Students are engaged when they demonstrate high levels of both attention and commitment. One of the best ways to engage students and increase their participation in a virtual classroom is to plan great lesson activities and assessments. Authentic, project-based learning (PBL) is a terrific way to do that.
The example I like to cite when discussing the difference between “doing a project” and engaging in true project-based learning is the class project that most of us probably did in middle school: the incredible edible cell, in which the student makes a model of an animal and/or plant cell by using food items. My personal favorite was mini-marshmallows as ribosomes. Delicious! That’s “doing a project”—more of a one-off activity than a comprehensive system. True project-based learning is much more.
In a PBL environment, the student creation of, say, an edible cell, would be rolled into a unit-long project. In the virtual classroom, students might still create and share pictures or video of the creation of the cell via the LMS, but the unit would encompass so much more. For example, students might begin by identifying a problem or current issue in the field of cellular biology. Students could then research cell structure and build a model of a cell, interview a cellular biologist, infectious disease expert, or another knowledgeable person in a field related to their issue or problem, or take part in any number of activities that help them inform their overall research. This adds way more depth to the project than a single activity provides.
A key component of any PBL experience is a presentation of the results open to the public. This can also be conducted in a virtual setting and be so much more meaningful than just a fun one-off class activity, because students have the leeway to make their own choices about what they learn, how they learn it, and how they will present their results. All of this brings us to a related strategy: Student voice, choice, and student-driven learning.
4. Facilitate student-driven learning.
You have found the holy grail of student engagement when you go from teacher-directed instruction to more student-driven learning. This is particularly important online, when it is tempting to try and control every aspect of some form of computer-mediated instruction. In the virtual classroom, helping students build their intrinsic motivation for course material is critical, and that means the more student voice, choice, and collaboration you can build into the virtual environment, the better.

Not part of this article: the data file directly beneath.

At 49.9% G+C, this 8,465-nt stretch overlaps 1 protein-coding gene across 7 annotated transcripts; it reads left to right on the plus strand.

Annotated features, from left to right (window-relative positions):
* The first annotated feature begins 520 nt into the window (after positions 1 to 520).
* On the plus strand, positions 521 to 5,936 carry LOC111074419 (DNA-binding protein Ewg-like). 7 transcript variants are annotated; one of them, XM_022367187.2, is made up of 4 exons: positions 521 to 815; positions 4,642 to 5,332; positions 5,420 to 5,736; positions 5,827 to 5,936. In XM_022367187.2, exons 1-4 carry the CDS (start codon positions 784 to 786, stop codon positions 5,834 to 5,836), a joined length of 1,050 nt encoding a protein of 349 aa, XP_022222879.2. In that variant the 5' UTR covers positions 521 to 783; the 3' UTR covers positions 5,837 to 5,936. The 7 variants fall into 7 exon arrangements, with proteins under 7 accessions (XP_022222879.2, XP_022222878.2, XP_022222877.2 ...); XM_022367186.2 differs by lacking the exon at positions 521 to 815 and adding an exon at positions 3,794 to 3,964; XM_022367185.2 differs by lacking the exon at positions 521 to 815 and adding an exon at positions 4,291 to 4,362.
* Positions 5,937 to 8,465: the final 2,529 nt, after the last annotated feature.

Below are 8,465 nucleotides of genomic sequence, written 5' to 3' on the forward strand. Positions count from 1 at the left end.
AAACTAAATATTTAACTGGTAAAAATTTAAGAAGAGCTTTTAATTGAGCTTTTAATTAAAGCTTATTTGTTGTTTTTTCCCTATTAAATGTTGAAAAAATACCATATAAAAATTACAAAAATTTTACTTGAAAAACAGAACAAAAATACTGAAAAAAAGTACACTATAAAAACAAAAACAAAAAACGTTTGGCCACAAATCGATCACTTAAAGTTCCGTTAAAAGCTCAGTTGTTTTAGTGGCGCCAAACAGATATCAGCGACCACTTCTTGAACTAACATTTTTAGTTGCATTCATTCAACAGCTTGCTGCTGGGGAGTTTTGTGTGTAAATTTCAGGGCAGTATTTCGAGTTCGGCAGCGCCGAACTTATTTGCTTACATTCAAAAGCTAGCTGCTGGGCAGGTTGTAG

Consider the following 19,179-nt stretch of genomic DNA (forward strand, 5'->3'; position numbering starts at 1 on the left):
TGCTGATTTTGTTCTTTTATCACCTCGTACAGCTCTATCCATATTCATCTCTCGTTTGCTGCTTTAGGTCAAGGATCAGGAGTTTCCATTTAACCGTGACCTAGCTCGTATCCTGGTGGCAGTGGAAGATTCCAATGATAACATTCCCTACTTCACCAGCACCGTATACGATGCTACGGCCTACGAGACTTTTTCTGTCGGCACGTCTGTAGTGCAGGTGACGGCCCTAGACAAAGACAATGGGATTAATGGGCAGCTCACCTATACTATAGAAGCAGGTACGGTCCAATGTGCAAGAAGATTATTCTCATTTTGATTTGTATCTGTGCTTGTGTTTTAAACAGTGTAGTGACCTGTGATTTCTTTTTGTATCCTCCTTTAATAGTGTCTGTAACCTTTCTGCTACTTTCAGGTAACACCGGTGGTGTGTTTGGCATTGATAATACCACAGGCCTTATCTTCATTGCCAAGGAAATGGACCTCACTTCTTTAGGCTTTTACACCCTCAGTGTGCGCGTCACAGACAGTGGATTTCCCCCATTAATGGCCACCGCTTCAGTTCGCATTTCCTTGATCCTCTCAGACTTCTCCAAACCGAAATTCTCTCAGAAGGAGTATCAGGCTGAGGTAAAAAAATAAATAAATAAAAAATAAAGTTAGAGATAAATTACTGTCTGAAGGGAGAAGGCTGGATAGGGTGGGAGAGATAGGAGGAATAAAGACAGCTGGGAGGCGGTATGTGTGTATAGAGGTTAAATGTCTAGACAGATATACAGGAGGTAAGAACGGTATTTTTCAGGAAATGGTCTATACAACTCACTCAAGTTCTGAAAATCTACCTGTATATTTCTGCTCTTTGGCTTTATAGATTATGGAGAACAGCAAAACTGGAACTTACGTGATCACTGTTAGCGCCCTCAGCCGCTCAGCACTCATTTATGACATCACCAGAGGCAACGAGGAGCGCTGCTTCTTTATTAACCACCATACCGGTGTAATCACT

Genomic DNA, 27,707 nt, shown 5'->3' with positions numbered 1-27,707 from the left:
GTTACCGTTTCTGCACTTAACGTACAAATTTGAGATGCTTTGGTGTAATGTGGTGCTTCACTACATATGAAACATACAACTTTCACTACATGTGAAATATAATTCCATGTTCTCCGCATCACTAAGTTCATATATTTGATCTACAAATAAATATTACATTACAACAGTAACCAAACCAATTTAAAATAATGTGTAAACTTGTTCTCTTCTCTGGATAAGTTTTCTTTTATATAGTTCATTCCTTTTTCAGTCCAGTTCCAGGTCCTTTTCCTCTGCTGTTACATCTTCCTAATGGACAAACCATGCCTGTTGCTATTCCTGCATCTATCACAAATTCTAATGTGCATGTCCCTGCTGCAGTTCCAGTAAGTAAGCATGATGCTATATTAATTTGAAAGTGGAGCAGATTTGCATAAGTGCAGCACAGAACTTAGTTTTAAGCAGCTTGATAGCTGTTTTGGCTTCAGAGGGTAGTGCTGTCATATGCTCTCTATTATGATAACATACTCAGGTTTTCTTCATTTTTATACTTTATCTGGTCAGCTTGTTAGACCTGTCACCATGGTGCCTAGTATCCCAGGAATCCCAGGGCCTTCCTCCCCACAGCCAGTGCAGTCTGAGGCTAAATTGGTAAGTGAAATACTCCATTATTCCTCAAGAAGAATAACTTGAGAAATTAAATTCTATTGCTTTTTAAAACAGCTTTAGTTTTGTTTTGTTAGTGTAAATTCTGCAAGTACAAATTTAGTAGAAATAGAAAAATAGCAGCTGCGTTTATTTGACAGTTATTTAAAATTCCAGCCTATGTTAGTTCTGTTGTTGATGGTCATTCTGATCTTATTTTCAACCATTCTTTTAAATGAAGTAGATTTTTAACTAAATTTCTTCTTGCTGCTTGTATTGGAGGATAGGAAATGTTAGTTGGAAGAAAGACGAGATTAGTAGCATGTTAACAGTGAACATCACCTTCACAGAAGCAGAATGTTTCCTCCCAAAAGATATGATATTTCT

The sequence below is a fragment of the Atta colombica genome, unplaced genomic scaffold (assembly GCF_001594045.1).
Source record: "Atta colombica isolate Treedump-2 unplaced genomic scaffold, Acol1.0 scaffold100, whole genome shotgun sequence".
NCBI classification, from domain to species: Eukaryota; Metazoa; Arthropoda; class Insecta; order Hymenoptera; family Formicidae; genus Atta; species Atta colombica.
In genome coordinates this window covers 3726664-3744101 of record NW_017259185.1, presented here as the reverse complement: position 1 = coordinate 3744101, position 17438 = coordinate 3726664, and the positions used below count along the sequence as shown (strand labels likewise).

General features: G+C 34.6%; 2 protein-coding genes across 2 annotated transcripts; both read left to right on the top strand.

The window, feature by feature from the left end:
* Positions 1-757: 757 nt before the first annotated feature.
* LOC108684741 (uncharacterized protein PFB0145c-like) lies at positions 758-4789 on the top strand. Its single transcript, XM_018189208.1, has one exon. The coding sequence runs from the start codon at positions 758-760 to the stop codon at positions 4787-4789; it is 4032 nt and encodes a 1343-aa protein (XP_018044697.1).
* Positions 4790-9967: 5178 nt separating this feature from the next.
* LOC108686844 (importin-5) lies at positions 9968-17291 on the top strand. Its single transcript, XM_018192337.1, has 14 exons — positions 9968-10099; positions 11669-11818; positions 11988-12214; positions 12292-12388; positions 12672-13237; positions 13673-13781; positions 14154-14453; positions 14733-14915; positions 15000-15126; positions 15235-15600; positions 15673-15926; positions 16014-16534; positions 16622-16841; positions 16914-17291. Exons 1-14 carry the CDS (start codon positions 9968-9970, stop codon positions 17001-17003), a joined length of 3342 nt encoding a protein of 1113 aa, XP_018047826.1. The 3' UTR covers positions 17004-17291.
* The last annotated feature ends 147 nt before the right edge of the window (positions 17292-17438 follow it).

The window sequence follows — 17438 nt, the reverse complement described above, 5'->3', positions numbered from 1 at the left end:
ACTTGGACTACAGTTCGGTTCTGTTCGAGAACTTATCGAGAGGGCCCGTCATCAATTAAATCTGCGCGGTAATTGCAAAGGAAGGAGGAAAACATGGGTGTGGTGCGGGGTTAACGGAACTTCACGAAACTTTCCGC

When you have opportunities to do so, survey students about what they want to learn and what goals for their own learning they would like to set. For example, in an American History or U.S. Government course, if the standard is to learn about how people and groups of people (e.g. political parties and/or interest groups) band together to effect change, that’s a perfect time to ask kids what they want to learn, thus turning it over to student voice and choice.
Students could choose to delve into widely varying social and political movements to satisfy that standard, such as the Progressive Era at the turn of the 20th century, the work of César Chávez and the United Farm Workers, or the rise of modern conservatism under Ronald Reagan. The possibilities are almost limitless in a scenario like this one, and as long as students come away from the unit able to explain how people and groups of people form factions and work the levels of power and influence to bring about desired results, they will meet the standard.
Virtual Classroom, Real Results
Increasing participation in the virtual classroom is all about building relationships with students and empowering them to learn in ways that engage and inspire them. This may feel harder at first in a virtual environment, but it just requires an investment of time and intentionality to get it right. When students trust you and when they see you trying to involve them in discussions and other learning opportunities that are of high interest and meaning to them, you will see them respond enthusiastically.